This post is dedicated in memory of Etya Sarah bat Isaac ha-Levi. May it be an aliyah for her neshama.
By: Samantha Hulkower
While most of the world is focused on celebrating the change of month (and year) that occurred four weeks ago on Thursday night (December 31), the significant change in the Jewish calendar happened Sunday night, January 10th instead - the start of the new month of Shevat. We're in the depths of winter, but Shevat isn't about being in the darkness, it's the symbolic turning point - when we can look towards spring. The days are now getting longer, although it feels pretty imperceivable at this point.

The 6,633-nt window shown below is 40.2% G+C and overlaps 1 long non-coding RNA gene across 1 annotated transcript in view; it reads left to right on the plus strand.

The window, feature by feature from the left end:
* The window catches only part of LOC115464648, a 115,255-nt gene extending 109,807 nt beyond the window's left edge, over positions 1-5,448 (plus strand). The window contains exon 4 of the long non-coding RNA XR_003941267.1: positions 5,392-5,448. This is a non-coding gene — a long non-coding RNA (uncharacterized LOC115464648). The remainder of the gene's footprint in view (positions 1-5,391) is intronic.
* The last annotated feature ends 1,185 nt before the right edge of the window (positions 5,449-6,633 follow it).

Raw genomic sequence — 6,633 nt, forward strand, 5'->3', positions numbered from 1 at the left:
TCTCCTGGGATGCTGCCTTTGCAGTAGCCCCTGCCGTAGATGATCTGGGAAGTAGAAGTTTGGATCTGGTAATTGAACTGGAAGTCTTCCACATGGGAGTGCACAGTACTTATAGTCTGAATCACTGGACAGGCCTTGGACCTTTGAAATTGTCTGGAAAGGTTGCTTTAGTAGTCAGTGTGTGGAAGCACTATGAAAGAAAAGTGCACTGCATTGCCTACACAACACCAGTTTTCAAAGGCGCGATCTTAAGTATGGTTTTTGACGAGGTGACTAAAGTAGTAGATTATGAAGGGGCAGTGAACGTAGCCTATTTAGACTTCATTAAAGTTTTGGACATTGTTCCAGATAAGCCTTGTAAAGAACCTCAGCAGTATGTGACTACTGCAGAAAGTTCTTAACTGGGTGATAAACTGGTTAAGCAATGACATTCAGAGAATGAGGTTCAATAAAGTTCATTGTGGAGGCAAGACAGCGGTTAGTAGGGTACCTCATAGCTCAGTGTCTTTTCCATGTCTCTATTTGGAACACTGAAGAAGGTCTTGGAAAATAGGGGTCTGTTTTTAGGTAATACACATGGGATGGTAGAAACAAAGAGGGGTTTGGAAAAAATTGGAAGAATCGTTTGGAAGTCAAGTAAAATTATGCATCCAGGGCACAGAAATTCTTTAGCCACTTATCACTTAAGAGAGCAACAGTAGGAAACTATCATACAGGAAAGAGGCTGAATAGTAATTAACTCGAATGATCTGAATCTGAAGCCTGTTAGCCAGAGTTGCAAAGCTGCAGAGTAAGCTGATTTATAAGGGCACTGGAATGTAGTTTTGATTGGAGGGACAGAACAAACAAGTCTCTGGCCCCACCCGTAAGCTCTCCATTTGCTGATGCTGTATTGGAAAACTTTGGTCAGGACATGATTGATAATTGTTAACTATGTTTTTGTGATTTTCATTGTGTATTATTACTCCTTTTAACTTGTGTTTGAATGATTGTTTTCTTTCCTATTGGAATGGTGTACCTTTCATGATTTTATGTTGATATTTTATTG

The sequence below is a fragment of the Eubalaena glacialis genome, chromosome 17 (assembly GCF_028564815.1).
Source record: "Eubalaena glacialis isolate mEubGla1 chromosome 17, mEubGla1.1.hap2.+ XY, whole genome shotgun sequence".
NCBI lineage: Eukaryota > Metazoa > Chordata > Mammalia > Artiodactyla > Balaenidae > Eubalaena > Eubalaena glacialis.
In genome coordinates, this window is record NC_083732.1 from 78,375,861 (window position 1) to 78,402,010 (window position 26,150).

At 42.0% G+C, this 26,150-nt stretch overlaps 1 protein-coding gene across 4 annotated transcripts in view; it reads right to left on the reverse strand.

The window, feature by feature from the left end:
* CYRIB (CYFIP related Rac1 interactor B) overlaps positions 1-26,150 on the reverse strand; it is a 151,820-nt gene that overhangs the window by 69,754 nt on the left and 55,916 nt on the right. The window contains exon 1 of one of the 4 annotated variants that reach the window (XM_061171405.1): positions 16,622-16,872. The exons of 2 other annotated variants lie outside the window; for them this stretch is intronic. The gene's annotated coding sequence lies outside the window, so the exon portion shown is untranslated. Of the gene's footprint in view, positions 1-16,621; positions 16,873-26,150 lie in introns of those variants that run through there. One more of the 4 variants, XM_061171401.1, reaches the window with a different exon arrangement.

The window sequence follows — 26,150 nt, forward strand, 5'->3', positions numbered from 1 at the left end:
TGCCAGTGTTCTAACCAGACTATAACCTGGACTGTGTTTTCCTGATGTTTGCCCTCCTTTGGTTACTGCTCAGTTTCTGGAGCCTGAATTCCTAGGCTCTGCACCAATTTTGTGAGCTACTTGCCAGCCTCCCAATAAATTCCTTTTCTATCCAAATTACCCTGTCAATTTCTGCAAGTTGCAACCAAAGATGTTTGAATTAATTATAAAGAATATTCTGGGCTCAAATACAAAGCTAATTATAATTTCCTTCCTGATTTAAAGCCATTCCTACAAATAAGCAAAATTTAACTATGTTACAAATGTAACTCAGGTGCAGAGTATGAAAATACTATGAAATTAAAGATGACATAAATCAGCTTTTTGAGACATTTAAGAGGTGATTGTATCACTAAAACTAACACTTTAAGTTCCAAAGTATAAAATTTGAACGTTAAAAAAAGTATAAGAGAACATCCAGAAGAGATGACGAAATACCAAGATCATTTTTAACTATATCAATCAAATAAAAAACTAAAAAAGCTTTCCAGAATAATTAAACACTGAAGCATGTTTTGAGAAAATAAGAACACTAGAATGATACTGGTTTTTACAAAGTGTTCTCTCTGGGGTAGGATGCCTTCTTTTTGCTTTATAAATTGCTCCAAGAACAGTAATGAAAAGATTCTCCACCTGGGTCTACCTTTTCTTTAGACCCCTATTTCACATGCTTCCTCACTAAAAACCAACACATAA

Rosh Chodesh Shevat, the first of the month, is special. Not just because all Rosh Chodesh days are mini holidays (when it's a mitzvah just to eat bread and say an extra blessing in the normal after-blessing), but because Rosh Chodesh Shevat is the day that Moshe began his repetition of the rules of the Torah to the Jewish people in the desert, before he died 37 days later on the 7th of Adar. It is for this reason considered to be like a mini-Shavuot (so now you don't have to wait until Sivan for an excuse to eat cheesecake).